UNIVERSITY of GLASGOW

The Corresponence of James McNeil Whistler
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Record 11 of 67

System Number: 08046
Date: [25/30 July 1867][1]
Author: JW
Place: London
Recipient: Henri Fantin-Latour[2]
Place: [Paris]
Repository: Library of Congress
Call Number: Manuscript Division, Pennell-Whistler Collection, PWC 1/33/26
Document Type: ALS


'1867' '(25)'[3]

2 Lindsey Row
Old Battersea bridge
Chelsea -

Pauvre cher Fantin! -

crois moi j'ai été tres affligé en ouvrant ta lettre de deuil! - Aussi ai je eu un grand remords de ne pas avoir t'écrit depuis si longtemps - je méritais presque d'être traité en étranger et non pas en ami comme tu me regardes encore, digne de sympathiser avec toi dans ta douleur - Je sais combien tu aimais ta mère[4] et je resens pour toi beaucoup de peine - et ton père[5] aussi [p. 2] dans son chagrin - Pardonne moi mon long silence - cela ne voulait, comme tu sais bien, rien dire que des retards continuels et des intentions remises au lendemain! par vilaine habitude! Aussi le travail m'a beaucoup tenu dernierement - Mais de ceci une autre fois -

Maintenant mon cher ami, ne pourrais tu peutêtre pas venir passer quelque peu de temps içi avec moi? Le changement te ferait du bien - tu retrouverait peutêtre hors Paris un calme et dans notre ancienne amitié une tranquilité et [p. 3] une force dont tu aurais peutêtre besoin -

Viens mon cher Fantin. Il y a une chambre et un atelier a ta disposition, et tu trouveras, j'espere toujours, l'ami qui malgré son etrange conduite n'a point changé pour toi -

Mon frère[6] te serre la main. - Presentes a ton père notre sympathie respectueuse -

Whistler -


This document is protected by copyright.


Translation:

Poor dear Fantin! - believe me I was much saddened on opening your mourning letter! - And I was filled with remorse at not having written to you for so long - I almost deserved to be treated as a stranger and not as the friend that you see me as still, worthy of being able to sympathize with you in your grief - I know how much you loved your mother and I feel much sadness for you - and your father also [p. 2] in his distress - Forgive my long silence - it means nothing, as you know well, but continual delays and good intentions put off until the next day! out of wretched habit! Work has also lately held me back - But more of that another time -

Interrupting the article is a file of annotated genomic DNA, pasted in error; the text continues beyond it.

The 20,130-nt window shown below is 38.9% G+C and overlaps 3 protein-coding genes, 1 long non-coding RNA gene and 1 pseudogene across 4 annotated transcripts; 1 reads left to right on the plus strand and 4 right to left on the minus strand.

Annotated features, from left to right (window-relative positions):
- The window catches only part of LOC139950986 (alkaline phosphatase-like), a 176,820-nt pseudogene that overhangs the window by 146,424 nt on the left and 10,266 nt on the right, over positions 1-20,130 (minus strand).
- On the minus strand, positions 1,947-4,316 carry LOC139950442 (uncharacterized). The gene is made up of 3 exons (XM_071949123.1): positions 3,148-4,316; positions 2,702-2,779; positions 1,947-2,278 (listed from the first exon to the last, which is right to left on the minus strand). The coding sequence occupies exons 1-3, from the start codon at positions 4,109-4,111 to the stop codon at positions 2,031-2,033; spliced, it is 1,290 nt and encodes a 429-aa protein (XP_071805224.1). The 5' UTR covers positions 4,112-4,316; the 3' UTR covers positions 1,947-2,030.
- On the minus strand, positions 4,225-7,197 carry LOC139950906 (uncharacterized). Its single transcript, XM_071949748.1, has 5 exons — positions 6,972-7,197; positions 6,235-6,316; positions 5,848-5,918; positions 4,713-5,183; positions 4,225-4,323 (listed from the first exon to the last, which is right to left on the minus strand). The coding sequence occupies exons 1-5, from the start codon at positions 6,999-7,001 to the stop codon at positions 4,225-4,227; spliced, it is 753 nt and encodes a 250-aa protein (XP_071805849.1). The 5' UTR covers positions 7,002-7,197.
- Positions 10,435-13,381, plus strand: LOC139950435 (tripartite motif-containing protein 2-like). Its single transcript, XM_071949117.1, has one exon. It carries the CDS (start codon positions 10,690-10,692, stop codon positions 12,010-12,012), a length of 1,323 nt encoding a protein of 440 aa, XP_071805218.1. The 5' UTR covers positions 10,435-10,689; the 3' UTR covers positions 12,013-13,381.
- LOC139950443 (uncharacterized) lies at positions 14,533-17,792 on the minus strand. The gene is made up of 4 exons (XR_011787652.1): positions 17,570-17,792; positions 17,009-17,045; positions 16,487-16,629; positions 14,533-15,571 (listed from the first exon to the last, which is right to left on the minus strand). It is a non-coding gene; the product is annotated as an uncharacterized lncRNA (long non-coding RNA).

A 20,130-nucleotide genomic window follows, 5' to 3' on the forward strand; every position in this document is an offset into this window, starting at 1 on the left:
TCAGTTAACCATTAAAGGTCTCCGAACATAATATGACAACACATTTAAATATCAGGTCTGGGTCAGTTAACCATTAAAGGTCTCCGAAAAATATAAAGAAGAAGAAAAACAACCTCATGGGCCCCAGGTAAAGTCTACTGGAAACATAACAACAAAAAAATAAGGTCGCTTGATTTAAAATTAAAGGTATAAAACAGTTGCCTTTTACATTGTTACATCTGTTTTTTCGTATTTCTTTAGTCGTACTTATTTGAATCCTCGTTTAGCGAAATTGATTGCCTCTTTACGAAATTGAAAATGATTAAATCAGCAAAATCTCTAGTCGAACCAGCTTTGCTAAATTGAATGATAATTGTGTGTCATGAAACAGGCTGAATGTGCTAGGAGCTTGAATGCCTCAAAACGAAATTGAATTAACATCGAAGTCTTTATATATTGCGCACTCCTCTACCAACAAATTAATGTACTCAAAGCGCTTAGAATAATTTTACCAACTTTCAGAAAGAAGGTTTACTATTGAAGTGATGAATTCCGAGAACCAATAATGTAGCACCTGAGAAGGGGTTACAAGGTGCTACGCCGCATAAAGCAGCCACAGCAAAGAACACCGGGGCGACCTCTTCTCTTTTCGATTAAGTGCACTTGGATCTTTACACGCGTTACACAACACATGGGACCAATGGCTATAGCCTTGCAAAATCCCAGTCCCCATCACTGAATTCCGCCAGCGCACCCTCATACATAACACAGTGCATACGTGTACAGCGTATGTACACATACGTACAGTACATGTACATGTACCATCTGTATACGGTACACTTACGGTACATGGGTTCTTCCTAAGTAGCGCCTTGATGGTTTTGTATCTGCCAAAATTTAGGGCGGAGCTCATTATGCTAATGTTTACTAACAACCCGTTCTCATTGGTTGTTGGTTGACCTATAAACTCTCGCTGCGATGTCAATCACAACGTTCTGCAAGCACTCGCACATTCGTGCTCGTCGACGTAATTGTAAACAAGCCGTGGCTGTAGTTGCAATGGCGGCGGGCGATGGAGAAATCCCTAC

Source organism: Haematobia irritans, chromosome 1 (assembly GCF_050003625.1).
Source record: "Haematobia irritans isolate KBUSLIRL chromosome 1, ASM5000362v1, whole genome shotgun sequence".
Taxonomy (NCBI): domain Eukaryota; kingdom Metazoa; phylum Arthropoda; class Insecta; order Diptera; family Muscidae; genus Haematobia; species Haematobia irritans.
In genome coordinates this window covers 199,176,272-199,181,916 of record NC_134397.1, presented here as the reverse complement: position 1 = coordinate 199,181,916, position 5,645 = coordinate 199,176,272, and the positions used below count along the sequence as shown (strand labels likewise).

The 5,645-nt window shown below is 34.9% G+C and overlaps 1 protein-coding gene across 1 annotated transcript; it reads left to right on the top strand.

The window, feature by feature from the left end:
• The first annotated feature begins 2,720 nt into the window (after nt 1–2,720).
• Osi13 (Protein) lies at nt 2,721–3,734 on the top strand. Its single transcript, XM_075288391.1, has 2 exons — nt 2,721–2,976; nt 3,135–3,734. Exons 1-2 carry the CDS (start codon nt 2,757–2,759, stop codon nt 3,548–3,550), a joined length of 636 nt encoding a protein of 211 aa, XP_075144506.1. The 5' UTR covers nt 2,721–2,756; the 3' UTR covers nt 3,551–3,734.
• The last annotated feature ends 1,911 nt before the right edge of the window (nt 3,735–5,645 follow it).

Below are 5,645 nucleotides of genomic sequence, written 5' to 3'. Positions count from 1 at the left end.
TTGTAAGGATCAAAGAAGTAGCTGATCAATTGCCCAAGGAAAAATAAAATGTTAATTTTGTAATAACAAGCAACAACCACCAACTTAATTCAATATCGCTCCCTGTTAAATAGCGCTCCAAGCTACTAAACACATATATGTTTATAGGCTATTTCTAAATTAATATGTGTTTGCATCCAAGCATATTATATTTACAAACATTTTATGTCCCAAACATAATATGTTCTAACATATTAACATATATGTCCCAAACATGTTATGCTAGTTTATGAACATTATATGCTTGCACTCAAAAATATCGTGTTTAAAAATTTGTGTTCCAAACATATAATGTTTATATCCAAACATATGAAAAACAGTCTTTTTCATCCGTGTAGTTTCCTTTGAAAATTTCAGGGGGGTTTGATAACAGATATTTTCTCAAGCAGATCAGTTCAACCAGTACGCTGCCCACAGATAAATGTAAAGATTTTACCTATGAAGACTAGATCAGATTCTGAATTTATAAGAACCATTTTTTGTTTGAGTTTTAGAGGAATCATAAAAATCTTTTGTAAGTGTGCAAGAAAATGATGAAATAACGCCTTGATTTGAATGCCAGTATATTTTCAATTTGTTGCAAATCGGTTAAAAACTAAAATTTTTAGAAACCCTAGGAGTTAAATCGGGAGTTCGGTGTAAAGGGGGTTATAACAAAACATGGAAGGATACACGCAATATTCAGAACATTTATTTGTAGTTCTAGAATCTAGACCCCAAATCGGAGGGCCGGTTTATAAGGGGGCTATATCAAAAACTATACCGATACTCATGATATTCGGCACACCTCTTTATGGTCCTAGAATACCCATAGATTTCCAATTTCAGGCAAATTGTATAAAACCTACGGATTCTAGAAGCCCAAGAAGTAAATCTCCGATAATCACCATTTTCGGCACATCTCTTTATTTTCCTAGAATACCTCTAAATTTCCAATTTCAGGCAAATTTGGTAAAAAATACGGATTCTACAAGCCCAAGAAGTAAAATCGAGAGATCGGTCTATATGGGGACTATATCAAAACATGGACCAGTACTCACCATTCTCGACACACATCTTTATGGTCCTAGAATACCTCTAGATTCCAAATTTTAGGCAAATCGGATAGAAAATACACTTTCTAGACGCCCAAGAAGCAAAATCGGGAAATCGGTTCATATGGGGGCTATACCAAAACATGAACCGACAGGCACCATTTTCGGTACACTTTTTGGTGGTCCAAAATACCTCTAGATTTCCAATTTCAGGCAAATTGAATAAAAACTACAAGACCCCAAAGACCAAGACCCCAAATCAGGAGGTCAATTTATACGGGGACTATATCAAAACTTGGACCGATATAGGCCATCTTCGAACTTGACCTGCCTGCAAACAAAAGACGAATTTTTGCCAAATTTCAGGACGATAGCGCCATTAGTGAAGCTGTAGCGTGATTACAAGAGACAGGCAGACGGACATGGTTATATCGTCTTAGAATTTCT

Now my dear friend, could you not perhaps come to spend some time here with me? The change would do you good - you would perhaps find some calm away from Paris and a tranquillity and strength in our old friendship [p. 3] which perhaps you might need -

Come my dear Fantin. There is a room and a studio waiting for you, and you will find, I still hope, a friend who despite his strange conduct has not changed towards you -

My brother sends his greetings. - Do give your father our sympathy and our respects -


Notes:

1.  [25/30 July 1867]
Dated from the death of Fantin-Latour's mother on 20 July 1867.

2.  Henri Fantin-Latour
Ignace-Henri-Jean-Théodore Fantin-Latour (1836-1904), artist [more].

3.  '1867' '(25)'
Added in another hand at top of page.

4.  ta mère
Hélène Fantin-Latour (d. 1867), née de Naidenhoff, adopted daughter of Countess Zoloff [more], had been ill for some time. Her death in fact freed Fantin-Latour from family ties and he was able to establish himself in a studio in Paris. As a result, he did not visit JW in London, as suggested.

5.  ton père
Jean-Théodore Fantin-Latour (1805-1875), father of the artist [more].

6.  frère
William McNeill Whistler (1836-1900), physician, JW's brother [more].